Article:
Tuesday’s Child is Full of Grace

Merciful!  Did you ever take on something great on a Tuesday? It would appear that not many opinion setters ever crowned Tuesday with outstanding achievements. It hardly seems logical to condemn Tuesday to a day of inconsequence. Perhaps I need to change my search engine?

The Stock Market crashed on a Tuesday. By now the Stock Market has crashed on enough days to shake Tuesday from its infamous place.  In 1987 the world chose Monday October 19th, which Time Magazine described as THE CRASH. Yet, stock market historians usually select Black Tuesday to scare us with the risk of loss of wealth. The Dot-com bubble reached its height on March 10, 2000 and began its decent spectacularly thereafter. So do we blame Monday for that crash as well? Friday’s record took the infamy as well.

Songs selected Tuesday for the mundane. Good Bye Ruby Tuesday – who could hang a name on you? The Rolling Stones mused about Tuesday and granted a rather unassuming existence there, where nothing is gained or lost.  Similarly the Beatles featured Tuesday in its song  of Lady Madonna. It claimed Tuesday afternoon is never ending….how could we interpret Tuesday as anything but boring.  Today’s modern lyrics for Tuesday are largely disappointing. I think Drake’s song and Chris Brown’s dedicated to Tuesday should have fast forwarded to Wednesday.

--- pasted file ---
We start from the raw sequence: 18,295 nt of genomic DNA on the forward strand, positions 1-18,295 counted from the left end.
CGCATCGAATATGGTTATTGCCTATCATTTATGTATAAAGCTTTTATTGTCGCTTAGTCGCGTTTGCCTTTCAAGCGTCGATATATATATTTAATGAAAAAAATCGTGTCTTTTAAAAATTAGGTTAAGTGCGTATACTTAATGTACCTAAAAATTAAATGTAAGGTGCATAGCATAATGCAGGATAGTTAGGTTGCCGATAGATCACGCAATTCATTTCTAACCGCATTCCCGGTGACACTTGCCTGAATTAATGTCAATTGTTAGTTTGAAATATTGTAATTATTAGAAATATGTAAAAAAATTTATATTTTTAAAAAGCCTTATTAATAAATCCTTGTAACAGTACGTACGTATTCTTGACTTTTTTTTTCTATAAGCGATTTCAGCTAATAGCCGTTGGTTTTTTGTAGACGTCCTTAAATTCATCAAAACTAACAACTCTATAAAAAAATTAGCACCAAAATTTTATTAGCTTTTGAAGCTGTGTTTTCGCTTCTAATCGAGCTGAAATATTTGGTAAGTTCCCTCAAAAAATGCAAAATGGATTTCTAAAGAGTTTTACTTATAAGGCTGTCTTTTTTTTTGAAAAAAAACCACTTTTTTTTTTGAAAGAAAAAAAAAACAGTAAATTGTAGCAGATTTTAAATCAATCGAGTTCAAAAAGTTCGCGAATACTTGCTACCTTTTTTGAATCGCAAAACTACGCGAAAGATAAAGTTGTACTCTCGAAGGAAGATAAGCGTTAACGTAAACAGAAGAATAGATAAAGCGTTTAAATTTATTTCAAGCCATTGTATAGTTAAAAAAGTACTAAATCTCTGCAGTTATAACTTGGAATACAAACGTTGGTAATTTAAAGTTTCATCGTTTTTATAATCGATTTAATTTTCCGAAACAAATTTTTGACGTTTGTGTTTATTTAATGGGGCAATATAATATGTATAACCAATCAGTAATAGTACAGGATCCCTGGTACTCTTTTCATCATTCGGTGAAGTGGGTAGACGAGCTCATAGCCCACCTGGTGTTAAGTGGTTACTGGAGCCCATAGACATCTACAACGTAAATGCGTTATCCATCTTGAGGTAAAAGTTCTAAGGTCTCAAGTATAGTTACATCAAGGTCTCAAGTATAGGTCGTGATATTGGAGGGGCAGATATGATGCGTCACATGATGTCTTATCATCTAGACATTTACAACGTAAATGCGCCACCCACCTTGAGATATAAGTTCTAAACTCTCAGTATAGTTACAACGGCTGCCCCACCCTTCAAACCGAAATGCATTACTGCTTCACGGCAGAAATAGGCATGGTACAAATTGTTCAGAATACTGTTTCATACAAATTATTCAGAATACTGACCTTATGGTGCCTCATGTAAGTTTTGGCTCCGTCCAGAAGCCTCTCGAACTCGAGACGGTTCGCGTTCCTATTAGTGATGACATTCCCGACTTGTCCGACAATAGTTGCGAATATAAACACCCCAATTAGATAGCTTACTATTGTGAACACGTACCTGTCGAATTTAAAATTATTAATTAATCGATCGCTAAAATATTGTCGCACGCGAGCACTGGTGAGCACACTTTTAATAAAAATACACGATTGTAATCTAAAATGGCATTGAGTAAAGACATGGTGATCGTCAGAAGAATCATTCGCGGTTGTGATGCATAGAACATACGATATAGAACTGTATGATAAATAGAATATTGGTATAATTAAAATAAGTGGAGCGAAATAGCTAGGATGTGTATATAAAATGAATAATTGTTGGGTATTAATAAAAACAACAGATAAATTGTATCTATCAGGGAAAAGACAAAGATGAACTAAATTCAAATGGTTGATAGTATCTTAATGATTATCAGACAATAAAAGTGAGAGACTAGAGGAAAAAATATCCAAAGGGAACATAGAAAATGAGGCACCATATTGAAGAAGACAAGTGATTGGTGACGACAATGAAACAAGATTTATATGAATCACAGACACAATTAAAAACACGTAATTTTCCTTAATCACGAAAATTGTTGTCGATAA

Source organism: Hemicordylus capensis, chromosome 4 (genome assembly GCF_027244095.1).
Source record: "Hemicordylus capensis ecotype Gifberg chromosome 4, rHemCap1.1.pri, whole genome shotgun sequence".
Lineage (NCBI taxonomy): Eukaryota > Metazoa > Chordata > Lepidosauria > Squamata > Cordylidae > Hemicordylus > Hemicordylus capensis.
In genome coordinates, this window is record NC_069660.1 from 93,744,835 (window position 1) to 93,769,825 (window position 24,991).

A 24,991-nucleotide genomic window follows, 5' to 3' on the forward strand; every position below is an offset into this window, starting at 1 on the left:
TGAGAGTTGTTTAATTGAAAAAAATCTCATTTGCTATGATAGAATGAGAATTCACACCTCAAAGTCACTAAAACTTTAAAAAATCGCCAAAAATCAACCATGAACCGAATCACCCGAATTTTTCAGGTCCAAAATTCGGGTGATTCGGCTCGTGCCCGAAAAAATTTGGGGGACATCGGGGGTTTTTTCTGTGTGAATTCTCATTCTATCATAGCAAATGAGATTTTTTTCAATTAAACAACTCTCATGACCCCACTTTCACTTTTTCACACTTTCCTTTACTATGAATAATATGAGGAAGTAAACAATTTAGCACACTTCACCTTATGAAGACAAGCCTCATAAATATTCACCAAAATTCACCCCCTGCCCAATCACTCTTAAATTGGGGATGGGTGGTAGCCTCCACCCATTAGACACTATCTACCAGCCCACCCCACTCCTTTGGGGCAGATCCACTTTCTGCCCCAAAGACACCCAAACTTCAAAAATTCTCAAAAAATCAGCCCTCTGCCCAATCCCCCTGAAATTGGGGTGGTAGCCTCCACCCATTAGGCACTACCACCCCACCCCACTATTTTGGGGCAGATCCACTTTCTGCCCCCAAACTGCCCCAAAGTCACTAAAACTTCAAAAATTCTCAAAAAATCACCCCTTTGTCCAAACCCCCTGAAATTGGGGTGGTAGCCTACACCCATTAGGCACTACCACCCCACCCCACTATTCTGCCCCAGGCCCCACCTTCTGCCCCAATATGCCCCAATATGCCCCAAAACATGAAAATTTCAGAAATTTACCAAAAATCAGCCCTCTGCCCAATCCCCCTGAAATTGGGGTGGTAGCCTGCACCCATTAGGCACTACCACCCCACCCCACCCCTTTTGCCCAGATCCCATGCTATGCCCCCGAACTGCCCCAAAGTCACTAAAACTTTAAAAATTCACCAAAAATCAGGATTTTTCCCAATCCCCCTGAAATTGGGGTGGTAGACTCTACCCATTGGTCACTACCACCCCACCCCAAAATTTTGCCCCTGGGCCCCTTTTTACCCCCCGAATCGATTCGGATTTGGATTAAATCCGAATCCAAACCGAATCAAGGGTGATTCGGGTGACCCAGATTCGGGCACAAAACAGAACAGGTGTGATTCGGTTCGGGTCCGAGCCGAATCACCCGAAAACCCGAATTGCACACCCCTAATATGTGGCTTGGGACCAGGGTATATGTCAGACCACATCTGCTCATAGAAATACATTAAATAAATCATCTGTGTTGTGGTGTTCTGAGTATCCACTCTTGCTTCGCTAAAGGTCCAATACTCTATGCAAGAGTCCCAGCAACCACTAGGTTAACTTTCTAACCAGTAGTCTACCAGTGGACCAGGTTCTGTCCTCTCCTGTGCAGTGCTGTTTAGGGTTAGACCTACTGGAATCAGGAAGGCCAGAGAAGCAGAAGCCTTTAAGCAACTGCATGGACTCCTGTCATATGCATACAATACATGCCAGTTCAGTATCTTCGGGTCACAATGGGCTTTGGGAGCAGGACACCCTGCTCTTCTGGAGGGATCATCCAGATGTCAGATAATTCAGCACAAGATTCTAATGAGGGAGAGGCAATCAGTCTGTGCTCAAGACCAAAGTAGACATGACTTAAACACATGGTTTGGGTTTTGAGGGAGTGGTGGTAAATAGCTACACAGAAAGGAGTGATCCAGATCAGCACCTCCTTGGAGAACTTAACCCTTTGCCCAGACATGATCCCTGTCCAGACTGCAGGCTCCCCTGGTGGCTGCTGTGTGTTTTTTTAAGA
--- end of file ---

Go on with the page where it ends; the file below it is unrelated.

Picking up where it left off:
So let’s propose instead Tuesday is Triumphant. Tuesday can’t be all that bad! It is past time for a Tuesday makeover.

I searched tuesdaypoem.BlogSpot.ca and found the poem, “The Great Dying”, by Kathleen Jones. It is poignant. However, the poem was certainly not dedicated to Tuesday as a day of triumph. For those who enjoy poetry, I recommend a regular visit to Tuesday Poem, it provides the poem chosen and an interview of the poet. Let Tuesday’s poetry let your mind soar!

Perhaps, if I was Shakespeare,  I would set a scene for Tuesday. But I am only a poor mortal of meagre poetic talent and scripted the following:

Can Tuesday be compared to any day?

Thou hath the strength of any seven.

Tuesday art greater than a Monday,

Without Sunday’s determination to deliver heaven.

Romeo or Juliet would agree to live their passion on a Tuesday,

Potions measured to restore lovers to each other‘s embrace,

Tuesday’s pact is then retold but for happiness to pay

Two duelling families surrender to wedded grace.

Cannot a Tuesday produce its super moon,

For all the world to watch in splendid wonder.

A Tuesday tempts but its lovers yet to swoon

Without the havoc and torment of heaven’s thunder.

So gather up the greatness of Tuesday’s beauty

While expectant couples follow poetic honour to its duty.

Surely my beloved Shakespeare would have written a Sonnet to iambic pentameter, that with poetic certainty would have saved Tuesday from its place as a dreary flower that never was to blossom into life’s sweet fruit.

I also searched more poetry sites to find a suitable poem. Fortunately, I was able to find a worthy poem by Charlotte Emma Lewis titled “Tuesday” and found on http://www.hellopoetry.com.  The poem made me grin even though the minutes of Tuesday were quickly expiring. Please visit that web address to enjoy her words. “If I were to be a day of the week, I would be a Tuesday. Not a Monday, bright and yellow……”

My fervent wish is that Tuesday be released from the vines that strap it to its current wretched place. The week must shake the frozen Tuesday from its grasp and raise it to the sun, and let its ice moisten the fallow Tuesday field. Let a field of lupins address next Tuesday, growing tall and plentiful, bringing us safely back to early spring and the promise of a happy summer.